Tuesday, March 29, 2011

A Poem from way back.


There is a mesa over there,
see, to the east?
Oh, I know, the locals,
of which I'm one,
call it Pilot Knob.
It's Gabriel Peak
on the map.
It's a mesa to me.

In my youth I heard
the tales of my
great-great grandpa
William R. Seward.
He worked on the fabled
Smithwick Mill
on the Colorado,
not THAT one.
The one in Texas.

On moonlit nights
he'd get his horse
and ride to Pilot Knob
courting lovely Jenny.
The ride was far,
at night on horse.
I think he loved her.

We had Indians, they say.
both deadly and mischievous.
They knew the man
and the horse.
They wanted the horse.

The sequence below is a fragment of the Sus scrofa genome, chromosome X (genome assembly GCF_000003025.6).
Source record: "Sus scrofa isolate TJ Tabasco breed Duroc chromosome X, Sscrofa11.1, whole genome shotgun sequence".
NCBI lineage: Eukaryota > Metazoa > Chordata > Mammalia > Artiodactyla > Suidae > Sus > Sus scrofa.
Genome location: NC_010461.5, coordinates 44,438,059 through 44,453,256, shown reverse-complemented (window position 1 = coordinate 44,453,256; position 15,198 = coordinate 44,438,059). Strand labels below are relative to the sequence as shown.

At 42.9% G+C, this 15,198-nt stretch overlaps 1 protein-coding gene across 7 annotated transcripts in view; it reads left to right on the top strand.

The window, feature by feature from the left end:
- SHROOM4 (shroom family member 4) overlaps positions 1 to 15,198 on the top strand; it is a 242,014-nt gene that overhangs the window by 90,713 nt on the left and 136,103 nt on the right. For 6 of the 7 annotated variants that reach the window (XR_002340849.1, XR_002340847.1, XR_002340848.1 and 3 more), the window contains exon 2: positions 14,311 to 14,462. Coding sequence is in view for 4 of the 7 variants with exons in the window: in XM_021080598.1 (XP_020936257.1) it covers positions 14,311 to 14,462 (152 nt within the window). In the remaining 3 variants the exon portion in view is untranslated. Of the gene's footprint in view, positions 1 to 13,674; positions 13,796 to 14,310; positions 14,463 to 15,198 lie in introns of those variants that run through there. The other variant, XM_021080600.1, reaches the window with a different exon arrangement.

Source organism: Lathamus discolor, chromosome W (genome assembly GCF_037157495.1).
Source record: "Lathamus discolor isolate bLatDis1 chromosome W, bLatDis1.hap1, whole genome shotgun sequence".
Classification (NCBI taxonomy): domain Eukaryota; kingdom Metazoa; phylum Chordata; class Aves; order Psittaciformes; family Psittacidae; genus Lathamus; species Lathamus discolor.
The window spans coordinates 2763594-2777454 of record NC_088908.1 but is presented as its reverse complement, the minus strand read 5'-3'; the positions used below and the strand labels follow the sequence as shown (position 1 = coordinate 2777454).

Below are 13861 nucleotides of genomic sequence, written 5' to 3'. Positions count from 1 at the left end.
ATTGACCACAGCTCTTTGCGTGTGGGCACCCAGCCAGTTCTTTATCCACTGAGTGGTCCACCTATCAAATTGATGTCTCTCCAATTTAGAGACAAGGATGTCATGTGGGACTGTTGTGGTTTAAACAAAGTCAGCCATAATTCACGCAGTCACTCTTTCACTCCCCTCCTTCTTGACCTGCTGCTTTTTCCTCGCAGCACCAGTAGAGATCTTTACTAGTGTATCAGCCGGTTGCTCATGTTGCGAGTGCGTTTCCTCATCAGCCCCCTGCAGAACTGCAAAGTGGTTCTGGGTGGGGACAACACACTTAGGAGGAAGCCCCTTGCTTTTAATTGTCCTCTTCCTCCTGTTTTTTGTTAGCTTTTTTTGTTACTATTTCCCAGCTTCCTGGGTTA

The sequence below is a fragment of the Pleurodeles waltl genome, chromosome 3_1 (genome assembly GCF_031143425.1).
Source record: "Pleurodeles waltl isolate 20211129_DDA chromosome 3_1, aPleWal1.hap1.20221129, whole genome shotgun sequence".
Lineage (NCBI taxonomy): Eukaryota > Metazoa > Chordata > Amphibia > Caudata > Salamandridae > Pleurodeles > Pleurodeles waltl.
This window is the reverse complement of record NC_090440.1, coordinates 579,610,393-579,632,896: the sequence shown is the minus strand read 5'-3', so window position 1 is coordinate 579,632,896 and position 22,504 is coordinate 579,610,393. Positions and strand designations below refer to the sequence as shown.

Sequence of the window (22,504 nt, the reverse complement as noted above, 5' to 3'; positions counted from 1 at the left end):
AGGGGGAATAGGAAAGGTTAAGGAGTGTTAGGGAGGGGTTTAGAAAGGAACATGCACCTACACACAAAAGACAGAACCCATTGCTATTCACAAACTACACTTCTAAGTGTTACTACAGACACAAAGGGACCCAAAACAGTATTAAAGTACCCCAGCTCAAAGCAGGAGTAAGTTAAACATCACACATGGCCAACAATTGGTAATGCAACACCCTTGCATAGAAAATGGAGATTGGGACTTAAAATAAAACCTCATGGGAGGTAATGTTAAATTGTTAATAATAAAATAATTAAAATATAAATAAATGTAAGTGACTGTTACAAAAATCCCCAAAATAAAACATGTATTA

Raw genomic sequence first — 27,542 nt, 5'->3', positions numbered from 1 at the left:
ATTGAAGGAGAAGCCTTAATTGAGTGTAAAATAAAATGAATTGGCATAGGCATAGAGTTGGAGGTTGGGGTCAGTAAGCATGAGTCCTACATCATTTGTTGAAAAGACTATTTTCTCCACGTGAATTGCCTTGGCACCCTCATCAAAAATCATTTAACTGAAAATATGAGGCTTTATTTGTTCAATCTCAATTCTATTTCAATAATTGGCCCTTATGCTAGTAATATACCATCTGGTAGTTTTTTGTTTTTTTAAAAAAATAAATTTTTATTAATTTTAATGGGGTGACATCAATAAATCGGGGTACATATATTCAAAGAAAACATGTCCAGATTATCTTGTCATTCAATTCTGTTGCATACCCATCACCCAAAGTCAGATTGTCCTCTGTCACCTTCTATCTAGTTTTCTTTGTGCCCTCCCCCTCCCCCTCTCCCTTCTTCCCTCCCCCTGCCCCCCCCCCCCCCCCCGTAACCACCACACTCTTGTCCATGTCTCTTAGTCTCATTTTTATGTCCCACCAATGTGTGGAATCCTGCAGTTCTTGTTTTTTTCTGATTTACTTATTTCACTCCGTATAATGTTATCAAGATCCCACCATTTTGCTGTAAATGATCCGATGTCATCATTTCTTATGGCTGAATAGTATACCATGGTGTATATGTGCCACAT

In shadowed darkness
they'd lie in wait.
For horse and man to come.
They'd whoop and yell
and whip their ponies.
The race was on.

How many times
did they run that race?
How many times
did he win?
I know that he won.
Lucky for me.

That's almost all I know
about William R.
Perhaps that's all
I'll ever know,
or need to know.
It's enough.

On moonlit nights
I stand out here,
watch that mesa
over there.
I swear I can hear
pounding hooves,
a whoop and then
just the wind.

I know he's made it
once again.
I tip my hat
to memories
of old stories
and go inside
to my own Jenny.

Bill Seward
Jan. 26, 1998

1 comment:

  1. I couldn't locate a picture. The poem is about Pilot Knob, or Gabriel Peak in Williamson County, Texas. It is a flat topped hill that does resemble an Arizona mesa. It stands above all the rolling countryside in the area.